FEMA Bumps Flood Insurance Rates for First Time in 50 Years After Consulting Climate Experts – Bringing you Truth, Inspiration, Hope.
The Federal Emergency Management Agency (FEMA) has revised flood insurance rates for the first time since the 1970s in what it calls “Risk Rating 2.0 – Equity in Action.” New policies will see an increase in rates starting in October, while renewing policies will begin to see incremental premium increases starting in April of 2022.
An April 1 Press Release by FEMA on the changes says it is “leveraging improved technology and FEMA’s enhanced understanding of flood risk” to back the changes to the National Flood Insurance Program’s (NFIP) rates.
A Fact Sheet issued by the agency on the changes says that in the last 50 years, NFIP has collected $60 billion in premiums but paid out $96 billion in “costs,” which it defines as “losses, operating expenses, and interest.”
FEMA says two-thirds of policy holders who were previously paying under the old Flood Insurance Rate Map system are expected to see a rate decrease. The remainder will see their rates increase, but are limited to a maximum annual increase of 18 percent per year set by Congress.
However, according to the same Fact Sheet, the Agency says it expects 23 percent of policy holders will see a rate decrease on average of $1,036 per year, 66 percent will see an increase between $0 and $120 per year, 7 percent will pay $120 to $240 more per year, while only 4 percent will be paying in excess of $240 more per annum.
FEMA says the NFIP underwrites $1.3 trillion in liabilities for more than 5 million policyholders across the country.
In the Press Release for the new program, NFIP Senior Executive David Maurstad called the new program “the generational change we need to spur action now in the face of changing climate conditions.”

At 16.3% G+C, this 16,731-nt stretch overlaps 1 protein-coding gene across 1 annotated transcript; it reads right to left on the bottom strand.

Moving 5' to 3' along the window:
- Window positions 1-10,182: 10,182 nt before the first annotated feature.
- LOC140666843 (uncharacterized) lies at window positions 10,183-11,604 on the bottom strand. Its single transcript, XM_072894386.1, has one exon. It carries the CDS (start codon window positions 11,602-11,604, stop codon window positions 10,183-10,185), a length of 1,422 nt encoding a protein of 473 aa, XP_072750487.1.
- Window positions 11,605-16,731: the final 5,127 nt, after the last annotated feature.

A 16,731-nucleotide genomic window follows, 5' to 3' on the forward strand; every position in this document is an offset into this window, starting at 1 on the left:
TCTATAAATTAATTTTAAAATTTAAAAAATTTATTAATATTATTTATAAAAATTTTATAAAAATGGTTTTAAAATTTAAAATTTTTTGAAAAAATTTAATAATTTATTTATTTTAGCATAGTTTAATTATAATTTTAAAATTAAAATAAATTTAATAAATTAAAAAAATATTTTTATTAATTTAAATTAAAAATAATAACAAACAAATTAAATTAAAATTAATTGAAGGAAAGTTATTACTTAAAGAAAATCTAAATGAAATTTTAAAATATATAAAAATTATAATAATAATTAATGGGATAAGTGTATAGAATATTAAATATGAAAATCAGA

FEMA says in the creation of Risk Rating 2.0, which provides new guidelines on a state-by-state basis, it consulted “subject matter experts from the U.S. Army Corps of Engineers, U.S. Geological Survey and the National Oceanic and Atmospheric Administration along with experts from across the insurance industry and actuarial science to ensure alignment with federal regulations, systems, guidance and policies.”
The federal disaster agency also said it has updated the variables used to make rate determinations in a modern world beset by climate change, such as “flood frequency, multiple flood types—river overflow, storm surge, coastal erosion and heavy rainfall—distance to a water source and property characteristics such as elevation and the cost to rebuild.”
Flood insurance risk more expensive, widespread
In a March 26 article by Louisiana local news station KPLC, FEMA told the NBC affiliate, “40 percent of flood claims over the past five years came from moderate to low risk areas.”
FEMA Spokesperson Gerard Hamink told the station, “Anywhere it rains, there can be flooding. That’s why flood insurance can help you save money if you get water in your house.”
Despite the rosy picture the NFIP paints about policy increases for most Americans, in a March 18 article by Forbes, First Street Foundation, a non-profit flood risk research group, said California, Washington, Delaware, Florida, and South Carolina would face steep premium increases. They said homeowners currently paying $900 for insurance may see a rise to $3500 while some may see total policy costs increase by as much as $8000 per year.
In the article, Sarah Pralle, a Political Sciences Professor at Syracuse University, said the massive increase in policy rates for homeowners in the hardest hit zones, which are often required to hold flood insurance by their mortgagors, may result in bankruptcy and abandoned homes, “rising insurance rates could lead to a reduction in home values…they could be forced to sell at a loss, or even abandon their property.”
Forbes also says FEMA is enlisting the use of “Professional catastrophe (CAT) modeling firms that regularly assess the risk of hurricanes, wildfires and even earthquakes,” adding “It will use computer technology to drill down to the individual characteristics of each property it insures.”
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